Like most of you in the Northeast, I am very, very over this winter. The seemingly endless bouts of snow and bone-chilling temperatures has left me yearning for warmer days. I can only imagine what it has been like for oyster farmers up and down the coast. In my hope to warm up your screen and spirit, here’s a recap of my trip to Duxbury Bay from my Cape Cod Oyster Tour adventure last summer.

UPDATE #2 — May 15, 2018 — Availability of King Caesars from Duxbury, MA have changed, along with Paul’s professional whereabouts. Updates are noted at the end of the story. 

UPDATE #1 — September 25, 2015 — Since publishing this story, a few things have changed and have also been corrected. These are noted within the post and further explained at the end of the story.

©2014 Julie Qiu Photography for In A Half Shell. All Rights Reserved.

So I realize that Duxbury Bay is not actually part of Cape Cod, but I still embrace it as an important part of our epic oyster farm road trip. After all, Duxbury Bay is home to some remarkable oysters and oyster growers. The bay is approximately three miles long from north to south with an average width of two miles. The bottom is mostly shallow sand and mud flats exposed at low tide, embellished with a few winding channels. Its unique geography produces some of the most wonderfully flavorful oysters (and people) around.

To talk about Duxbury oysters, I think one has to start with Island Creek. On a national level, most people recognize Duxbury for Island Creek Oysters, an early adopter and now-master of oyster marketing, public relations, and brand experience. Want me to prove it? Just perform a quick Google search for “Duxbury oysters.” The first page results would make you think that they are the end-all, be-all of the bay. I certainly used to assume so when I first got into oyster blogging. Later on, I discover that Island Creek wasn’t just “one farm,” but rather, one company that sold Duxbury-grown oysters from multiple farmers (a co-op, if you want to get all technical about it). **Corrections posted at end of story** The point is: they were not the only ones or even first ones to grow oysters in Duxbury Bay, but they certainly knew how to sell them. (In case you’re wondering who else grows in Duxbury, there’s also Standish Shores, Powder Points, and Merrys, just to name a few.)

Had we been like most other food writers, we would’ve gone out with the highly celebrated and fun-spirited gang at ICO. Naturally, Michelle and I decided to be renegades instead.

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Meet Paul and Matt Hagan: brothers and business partners of Duxbury Bay Shellfish Company, a small seafood brokerage company that Paul started when he was 18 to move clams and striped bass. Today, Duxbury Bay Shellfish markets and sells premium-grade King Caesar Oysters™ and Deluxeberry™ Clams. Like ICO, Duxbury Bay Shellfish maintains their inventory with the help of a few select growing partners. Unlike others, they work under a different vision altogether.

Paul has spent over a third of his life in the seafood business. He harvested his first oyster in Duxbury a decade ago when he was 16 (you do the math). In 2012, Paul moved to Charleston to sell oysters and coined the King Caesars brand name. Over the course of his career, he’s worked on three different farms in Duxbury, managing one owned by Pangea Shellfish. Nowadays, Paul juggles multiple ventures during the year: in the summer months, he manages an oyster farm in Duxbury owned by Phillips Tree and Construction, a local construction business, full time. During the winter, he broker oyster deals, shucks and cooks oysters for Legal Seafoods in Braintree. All of the hustle, he admits, makes him “feel like an old man.”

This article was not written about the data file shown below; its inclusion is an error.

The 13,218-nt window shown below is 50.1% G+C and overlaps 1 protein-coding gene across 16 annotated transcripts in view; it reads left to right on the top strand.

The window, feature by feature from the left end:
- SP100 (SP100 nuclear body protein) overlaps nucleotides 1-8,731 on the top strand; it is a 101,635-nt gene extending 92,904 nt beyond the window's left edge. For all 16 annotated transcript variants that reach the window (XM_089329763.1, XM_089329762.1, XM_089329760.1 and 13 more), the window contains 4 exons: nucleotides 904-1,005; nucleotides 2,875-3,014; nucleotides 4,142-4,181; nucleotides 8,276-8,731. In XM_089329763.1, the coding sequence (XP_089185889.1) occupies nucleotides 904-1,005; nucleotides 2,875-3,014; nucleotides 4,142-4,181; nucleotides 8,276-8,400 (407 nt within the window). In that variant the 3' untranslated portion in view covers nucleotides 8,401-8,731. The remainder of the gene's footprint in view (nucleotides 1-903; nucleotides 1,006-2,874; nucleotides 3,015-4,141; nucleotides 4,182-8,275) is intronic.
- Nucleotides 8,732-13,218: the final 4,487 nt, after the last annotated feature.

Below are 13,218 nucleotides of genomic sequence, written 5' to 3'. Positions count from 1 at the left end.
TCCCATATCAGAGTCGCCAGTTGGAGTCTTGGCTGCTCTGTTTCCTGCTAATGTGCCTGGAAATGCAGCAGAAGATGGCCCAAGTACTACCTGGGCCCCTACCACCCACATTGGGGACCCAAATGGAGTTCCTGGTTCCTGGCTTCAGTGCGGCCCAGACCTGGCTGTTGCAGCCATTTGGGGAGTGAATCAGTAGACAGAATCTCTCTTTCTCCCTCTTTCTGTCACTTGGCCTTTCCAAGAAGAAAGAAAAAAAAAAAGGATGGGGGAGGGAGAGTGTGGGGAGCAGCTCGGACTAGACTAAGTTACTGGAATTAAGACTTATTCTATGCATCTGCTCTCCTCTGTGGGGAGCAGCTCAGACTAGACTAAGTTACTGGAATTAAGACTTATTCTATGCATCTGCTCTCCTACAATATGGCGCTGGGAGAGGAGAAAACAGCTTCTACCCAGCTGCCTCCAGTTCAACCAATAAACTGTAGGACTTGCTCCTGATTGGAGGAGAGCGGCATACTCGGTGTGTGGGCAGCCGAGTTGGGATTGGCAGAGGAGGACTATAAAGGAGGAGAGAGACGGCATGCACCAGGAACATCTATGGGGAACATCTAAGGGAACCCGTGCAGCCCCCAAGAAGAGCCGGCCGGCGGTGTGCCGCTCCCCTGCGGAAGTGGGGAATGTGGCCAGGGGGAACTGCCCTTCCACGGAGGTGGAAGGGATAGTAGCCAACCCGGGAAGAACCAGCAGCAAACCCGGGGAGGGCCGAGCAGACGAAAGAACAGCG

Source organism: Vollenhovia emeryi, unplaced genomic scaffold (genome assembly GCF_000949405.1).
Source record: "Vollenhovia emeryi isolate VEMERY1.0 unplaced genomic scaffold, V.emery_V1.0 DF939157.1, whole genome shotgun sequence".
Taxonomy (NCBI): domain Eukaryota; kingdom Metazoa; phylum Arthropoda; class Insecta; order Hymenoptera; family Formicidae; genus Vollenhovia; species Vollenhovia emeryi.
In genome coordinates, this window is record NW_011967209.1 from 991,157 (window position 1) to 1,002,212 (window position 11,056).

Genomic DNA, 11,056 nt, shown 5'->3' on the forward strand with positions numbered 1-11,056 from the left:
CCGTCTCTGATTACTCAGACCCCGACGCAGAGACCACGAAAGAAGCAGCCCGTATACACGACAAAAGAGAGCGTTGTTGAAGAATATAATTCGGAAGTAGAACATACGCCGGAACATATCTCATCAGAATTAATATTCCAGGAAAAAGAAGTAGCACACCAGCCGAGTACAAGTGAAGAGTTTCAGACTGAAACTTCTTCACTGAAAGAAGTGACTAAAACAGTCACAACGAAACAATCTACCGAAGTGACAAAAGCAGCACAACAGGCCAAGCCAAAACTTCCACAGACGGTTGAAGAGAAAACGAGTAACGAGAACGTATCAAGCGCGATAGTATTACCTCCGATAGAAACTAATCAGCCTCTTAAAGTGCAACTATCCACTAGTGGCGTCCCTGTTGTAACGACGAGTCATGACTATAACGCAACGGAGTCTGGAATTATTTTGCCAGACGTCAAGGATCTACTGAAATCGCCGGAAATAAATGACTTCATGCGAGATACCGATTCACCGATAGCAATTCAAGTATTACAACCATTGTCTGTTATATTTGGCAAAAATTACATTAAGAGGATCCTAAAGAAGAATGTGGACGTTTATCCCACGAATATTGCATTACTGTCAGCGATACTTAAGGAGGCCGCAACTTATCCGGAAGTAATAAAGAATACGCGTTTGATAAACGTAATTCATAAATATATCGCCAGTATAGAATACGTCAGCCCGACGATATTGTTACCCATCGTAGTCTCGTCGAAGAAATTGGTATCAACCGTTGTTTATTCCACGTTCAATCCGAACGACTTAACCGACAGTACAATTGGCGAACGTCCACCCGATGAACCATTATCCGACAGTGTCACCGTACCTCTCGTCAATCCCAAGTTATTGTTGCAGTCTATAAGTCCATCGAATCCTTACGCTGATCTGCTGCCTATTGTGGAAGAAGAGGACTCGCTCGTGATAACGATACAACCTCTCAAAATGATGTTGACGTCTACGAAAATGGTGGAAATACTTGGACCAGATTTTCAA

To Michelle, Paul was more like, “an old boy and a young man.” A very fitting descriptor indeed!

©2014 Julie Qiu Photography for In A Half Shell. All Rights Reserved.

On a bright and crisp August day, my friend Kacy, Michelle and I and enjoyed a hearty lunch of steamers, chowder and fries at Snug Harbor Fish Company, a neighborhood seafood shop and take-out restaurant. Afterwards, we met up with Paul and walked over to the boat launch, where he introduced us to his little brother Matt. When he’s not in school studying Marine Affairs at the University of Rhode Island, Matt is helping out with the farm work, the packing and shipping, or at events — wherever he is needed.

As we glided past the barrage of boats and into open water, Paul began to point out the who’s who of Duxbury’s oystering community by their brightly colored floating workhouses. Each one had a moniker that matched its styling, from the dreamy “Cotton Candy Factory” to the comically endearing “Junkyard.” Paul named his own house the “Empire State” — a bold choice for someone who resides so close to Boston.

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We slowed down over an area where if you peered over the boat, you could see the bottom. Paul dropped the anchor and Matt promptly hopped overboard in his waders. The water hit thigh-deep and low tide was still a few hours away. Matt picked up a black mesh bag, which popped and crackled like a roaring oyster party, and poured the contents across the bow. Paul sifted through a few and picked up one of the juveniles to show us. Even at this size, the oyster was growing quite a deep cup!

The guys use a grow out process that is more or less the same as other farmers in the area, but they add an additional layer of culling at the end. By law, Massachusetts requires that all oysters sold in state must be at least 3 inches in length. Hence why Island Creek uses a 3″ ring as a key icon in their brand identity. But Paul and team also critique the oysters for shape (must have a deep cup), weight (the heavier the better), and overall appearance. Only the best of the best can be branded as King Caesar Oysters.

This wasn’t just a marketing ploy, but rather, an element of a new business paradigm that Paul learned from an unlikely source.